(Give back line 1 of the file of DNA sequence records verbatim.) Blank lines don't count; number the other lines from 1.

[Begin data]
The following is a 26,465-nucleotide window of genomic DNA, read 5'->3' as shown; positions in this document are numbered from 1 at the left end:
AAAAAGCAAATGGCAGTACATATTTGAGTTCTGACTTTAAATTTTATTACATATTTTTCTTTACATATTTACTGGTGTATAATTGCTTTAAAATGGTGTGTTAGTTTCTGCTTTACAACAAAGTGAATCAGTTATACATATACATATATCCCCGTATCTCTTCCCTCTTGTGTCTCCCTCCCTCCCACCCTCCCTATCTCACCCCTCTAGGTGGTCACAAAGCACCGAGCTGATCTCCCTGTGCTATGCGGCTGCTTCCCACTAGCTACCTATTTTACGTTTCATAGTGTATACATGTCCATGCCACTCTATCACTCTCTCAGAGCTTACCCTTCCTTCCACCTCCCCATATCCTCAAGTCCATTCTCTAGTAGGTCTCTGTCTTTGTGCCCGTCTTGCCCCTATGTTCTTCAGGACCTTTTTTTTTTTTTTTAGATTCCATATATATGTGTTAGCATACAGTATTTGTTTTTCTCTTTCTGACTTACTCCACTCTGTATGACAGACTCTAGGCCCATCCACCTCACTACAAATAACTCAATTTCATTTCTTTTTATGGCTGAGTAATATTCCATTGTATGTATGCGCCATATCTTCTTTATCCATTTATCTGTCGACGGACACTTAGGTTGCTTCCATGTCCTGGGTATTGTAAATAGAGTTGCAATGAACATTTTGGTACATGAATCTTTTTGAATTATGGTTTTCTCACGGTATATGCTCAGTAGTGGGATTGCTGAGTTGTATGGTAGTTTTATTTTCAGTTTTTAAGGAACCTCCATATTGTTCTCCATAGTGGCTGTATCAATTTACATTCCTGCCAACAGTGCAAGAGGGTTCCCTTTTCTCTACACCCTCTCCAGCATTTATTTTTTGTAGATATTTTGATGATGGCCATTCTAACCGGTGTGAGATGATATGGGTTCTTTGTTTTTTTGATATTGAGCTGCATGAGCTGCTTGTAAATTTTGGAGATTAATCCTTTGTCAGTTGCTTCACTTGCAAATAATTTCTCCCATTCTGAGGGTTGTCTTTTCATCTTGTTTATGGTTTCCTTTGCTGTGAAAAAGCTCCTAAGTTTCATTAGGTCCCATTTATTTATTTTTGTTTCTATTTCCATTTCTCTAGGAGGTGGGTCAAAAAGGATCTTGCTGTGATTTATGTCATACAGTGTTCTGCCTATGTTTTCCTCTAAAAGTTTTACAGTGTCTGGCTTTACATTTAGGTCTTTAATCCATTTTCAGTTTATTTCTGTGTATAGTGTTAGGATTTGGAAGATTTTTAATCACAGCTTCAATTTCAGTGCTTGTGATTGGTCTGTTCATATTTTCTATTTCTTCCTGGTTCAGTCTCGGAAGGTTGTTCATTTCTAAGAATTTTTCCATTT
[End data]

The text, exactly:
The following is a 26,465-nucleotide window of genomic DNA, read 5'->3' as shown; positions in this document are numbered from 1 at the left end: